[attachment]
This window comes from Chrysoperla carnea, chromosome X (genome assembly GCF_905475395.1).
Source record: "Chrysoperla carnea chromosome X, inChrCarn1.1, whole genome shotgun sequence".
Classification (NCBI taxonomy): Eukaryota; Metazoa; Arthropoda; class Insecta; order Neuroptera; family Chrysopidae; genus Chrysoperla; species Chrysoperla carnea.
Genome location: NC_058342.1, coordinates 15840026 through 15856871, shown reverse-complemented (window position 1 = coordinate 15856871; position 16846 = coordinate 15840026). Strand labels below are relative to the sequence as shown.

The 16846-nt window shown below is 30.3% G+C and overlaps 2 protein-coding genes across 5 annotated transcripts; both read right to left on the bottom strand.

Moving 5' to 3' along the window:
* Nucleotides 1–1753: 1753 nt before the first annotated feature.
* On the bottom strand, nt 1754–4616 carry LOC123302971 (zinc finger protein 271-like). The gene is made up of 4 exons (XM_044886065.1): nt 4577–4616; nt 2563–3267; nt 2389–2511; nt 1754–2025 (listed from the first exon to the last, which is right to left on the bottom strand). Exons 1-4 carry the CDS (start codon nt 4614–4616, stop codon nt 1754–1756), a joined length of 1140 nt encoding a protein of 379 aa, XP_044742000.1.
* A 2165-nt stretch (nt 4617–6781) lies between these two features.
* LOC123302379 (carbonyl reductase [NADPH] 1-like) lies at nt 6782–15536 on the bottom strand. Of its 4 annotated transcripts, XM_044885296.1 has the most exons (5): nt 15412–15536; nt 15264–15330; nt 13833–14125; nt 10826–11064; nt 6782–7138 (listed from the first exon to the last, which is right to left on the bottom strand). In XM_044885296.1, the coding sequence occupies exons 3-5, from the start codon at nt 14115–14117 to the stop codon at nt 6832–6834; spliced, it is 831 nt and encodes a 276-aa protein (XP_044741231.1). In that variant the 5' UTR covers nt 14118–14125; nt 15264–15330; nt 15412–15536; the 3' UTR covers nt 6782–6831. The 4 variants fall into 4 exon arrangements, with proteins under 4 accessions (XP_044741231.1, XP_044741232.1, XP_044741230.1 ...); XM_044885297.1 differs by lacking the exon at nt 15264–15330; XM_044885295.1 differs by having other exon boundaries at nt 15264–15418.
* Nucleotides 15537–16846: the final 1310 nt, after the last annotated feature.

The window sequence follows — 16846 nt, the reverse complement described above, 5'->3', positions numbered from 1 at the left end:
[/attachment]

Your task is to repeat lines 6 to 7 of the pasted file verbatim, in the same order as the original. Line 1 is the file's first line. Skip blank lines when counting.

Moving 5' to 3' along the window:
* Nucleotides 1–1753: 1753 nt before the first annotated feature.